Vilnius, December 7, 2017 – the Lithuanian Free Market Institute launches Employment Flexibility Index 2018 for the European Union (EU) and the Organisation for Economic Co-operation and Development (OECD). The index is based on the World Bank’s Doing Business data on labor market regulation and covers a set of indicators on hiring, working hours, redundancy rules, and redundancy costs.
The Employment Flexibility Index shows a significant cross-country variation in the degree of employment flexibility. Overall, labor laws provide the highest degree of flexibility in Denmark, Japan, and the United States, while France, Luxembourg, and Mexico have the least flexible regulation (see Figure 1). “In flexible labor markets there are generally no redundancy costs or restrictions on redundancies, employers do not have to notify or get an approval from a third party if they want to dismiss employees, nor do they have to retrain, reassign or apply priority rules when hiring workers. Fixed-term contracts are allowed for permanent tasks and no restrictions apply to night work, overtime or work on a weekly holiday,” says Jurgita Čyžiūtė, a policy analyst at the Lithuanian Free Market Institute and co-author of the Employment Flexibility Index.
In the European Union, the most flexible regulation is in Denmark, the United Kingdom, and Ireland, and the least flexible in France, Luxembourg, and Portugal (see Figure 2). The top three countries allow fixed-term contracts for permanent tasks and do not restrict redundancies and working time. On the contrary, the most restrictive countries either prohibit fixed-term contracts for permanent tasks or cap the maximum length of such contracts, restrict work on weekly holidays, and require employees to notify a third party before dismissing employees, retrain or reassign them before redundancies and apply priority rules to reemployment.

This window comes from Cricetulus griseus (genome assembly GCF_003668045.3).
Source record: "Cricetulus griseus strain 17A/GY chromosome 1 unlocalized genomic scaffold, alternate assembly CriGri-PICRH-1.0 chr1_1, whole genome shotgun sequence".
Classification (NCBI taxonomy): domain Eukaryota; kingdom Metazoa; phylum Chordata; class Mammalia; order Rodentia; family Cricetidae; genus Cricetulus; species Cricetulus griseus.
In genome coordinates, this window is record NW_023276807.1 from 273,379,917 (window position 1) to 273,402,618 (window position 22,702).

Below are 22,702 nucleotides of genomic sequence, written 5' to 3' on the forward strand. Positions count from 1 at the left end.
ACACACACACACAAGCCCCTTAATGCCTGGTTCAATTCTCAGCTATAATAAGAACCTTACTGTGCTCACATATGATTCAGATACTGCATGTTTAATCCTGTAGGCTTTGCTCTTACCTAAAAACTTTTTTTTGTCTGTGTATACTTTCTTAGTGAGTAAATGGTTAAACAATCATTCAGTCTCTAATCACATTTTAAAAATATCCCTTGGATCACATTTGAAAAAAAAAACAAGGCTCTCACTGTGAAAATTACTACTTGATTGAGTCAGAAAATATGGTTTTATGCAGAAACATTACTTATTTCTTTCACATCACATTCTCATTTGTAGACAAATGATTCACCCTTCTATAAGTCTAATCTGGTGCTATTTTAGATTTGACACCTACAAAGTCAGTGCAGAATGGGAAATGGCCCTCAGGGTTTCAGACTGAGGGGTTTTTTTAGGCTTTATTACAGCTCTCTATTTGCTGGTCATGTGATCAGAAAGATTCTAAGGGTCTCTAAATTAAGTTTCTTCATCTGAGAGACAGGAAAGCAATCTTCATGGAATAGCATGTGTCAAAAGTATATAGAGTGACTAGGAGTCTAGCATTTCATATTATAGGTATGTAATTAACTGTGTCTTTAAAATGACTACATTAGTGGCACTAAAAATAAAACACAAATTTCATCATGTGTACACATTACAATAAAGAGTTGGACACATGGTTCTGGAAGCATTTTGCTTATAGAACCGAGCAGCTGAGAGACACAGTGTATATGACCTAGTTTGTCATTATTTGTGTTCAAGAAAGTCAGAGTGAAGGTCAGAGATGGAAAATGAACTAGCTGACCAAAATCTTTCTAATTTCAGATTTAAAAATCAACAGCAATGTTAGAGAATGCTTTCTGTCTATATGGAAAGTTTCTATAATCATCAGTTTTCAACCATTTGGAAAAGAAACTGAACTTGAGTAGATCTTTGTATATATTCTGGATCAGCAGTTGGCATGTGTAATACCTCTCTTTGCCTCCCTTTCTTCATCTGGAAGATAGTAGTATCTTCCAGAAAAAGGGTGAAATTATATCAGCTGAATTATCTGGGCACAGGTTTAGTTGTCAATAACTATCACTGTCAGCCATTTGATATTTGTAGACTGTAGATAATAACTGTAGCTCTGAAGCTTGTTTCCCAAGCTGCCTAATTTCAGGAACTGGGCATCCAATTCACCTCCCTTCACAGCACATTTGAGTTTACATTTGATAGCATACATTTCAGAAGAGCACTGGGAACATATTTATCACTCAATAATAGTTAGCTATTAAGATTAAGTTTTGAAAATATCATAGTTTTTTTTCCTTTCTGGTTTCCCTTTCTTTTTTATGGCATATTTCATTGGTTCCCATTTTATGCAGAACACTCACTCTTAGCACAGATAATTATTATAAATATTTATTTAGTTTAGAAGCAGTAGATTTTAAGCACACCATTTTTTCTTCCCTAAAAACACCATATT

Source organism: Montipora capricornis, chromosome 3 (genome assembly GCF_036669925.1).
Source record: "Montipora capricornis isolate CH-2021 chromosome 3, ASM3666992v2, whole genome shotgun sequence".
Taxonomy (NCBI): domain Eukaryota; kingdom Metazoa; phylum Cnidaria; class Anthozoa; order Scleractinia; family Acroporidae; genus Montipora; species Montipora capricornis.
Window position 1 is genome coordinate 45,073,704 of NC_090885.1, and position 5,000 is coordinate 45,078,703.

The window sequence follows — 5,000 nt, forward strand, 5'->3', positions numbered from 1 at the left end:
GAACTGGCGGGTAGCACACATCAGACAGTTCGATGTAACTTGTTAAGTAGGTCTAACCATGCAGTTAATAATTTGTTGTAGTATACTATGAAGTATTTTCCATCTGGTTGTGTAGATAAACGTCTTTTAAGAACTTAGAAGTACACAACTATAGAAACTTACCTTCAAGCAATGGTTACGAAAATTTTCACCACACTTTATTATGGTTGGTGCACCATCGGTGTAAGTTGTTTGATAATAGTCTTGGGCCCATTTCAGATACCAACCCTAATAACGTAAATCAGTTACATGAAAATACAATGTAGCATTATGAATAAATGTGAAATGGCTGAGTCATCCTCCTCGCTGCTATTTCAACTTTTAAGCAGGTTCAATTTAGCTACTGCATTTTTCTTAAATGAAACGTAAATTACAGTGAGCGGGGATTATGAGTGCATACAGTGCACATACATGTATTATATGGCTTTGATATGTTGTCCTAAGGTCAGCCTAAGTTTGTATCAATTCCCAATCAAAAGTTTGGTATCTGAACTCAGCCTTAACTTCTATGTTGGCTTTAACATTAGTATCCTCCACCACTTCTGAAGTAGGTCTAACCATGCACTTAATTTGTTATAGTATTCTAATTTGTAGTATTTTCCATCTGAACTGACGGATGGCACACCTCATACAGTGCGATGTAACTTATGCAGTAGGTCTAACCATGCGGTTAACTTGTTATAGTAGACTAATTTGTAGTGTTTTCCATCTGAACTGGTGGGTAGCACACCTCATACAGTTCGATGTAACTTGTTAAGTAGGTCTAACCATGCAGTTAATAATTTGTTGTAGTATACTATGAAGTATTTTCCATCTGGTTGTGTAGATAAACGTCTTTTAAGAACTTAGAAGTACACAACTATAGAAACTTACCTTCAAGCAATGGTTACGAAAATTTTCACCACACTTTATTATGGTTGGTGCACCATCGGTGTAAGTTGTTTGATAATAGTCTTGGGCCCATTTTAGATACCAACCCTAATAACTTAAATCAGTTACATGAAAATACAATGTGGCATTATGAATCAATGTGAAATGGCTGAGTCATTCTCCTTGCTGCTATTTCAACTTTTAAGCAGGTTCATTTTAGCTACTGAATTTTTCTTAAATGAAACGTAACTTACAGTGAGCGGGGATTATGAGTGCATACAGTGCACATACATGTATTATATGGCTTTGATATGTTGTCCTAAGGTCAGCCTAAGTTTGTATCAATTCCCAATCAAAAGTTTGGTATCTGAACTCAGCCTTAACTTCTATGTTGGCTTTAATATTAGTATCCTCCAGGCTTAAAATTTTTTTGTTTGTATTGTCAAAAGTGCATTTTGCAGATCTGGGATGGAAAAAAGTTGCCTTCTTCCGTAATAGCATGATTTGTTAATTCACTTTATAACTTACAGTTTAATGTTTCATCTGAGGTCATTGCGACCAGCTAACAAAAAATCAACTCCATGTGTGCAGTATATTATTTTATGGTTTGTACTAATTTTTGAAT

“By launching this index we aim to promote a broader discussion on the importance of flexible rules of employing people for promoting growth and prosperity. There is ample evidence that excessively rigid regulation of hiring, employment contracts, minimum wages, working hours or dismissals have adverse effects on employment dynamics, productivity and business growth. Despite that, labor market reforms geared towards greater flexibility tend to confront a great deal of resistance. The Employment Flexibility Index provides an effective tool for cross-country comparison,” says Aneta Vaine, Programs and Development Director at the Lithuanian Free Market Institute.
Figure 3. Employment Flexibility Index 2018
Note: Countries with flexible employment regulation merit higher scores in the index.
Until 2012 the World Bank had ranked countries by the rigidity of labor regulation in the Doing Business report. While the Rigidity of Employment Index was eliminated from measuring overall business conditions, data on labor regulation have been announced on an annual basis.
Read the full report Employment Flexibility Index 2018
The Lithuanian Free Market Institute has produced the index in cooperation with the Institute of Market Economics (Bulgaria), the Center for Economic and Market Analyses (the Czech Republic), the Civil Development Forum (Poland) and the Institute of Economic and Social Studies (Slovakia), and the Academy of Liberalism (Estonia).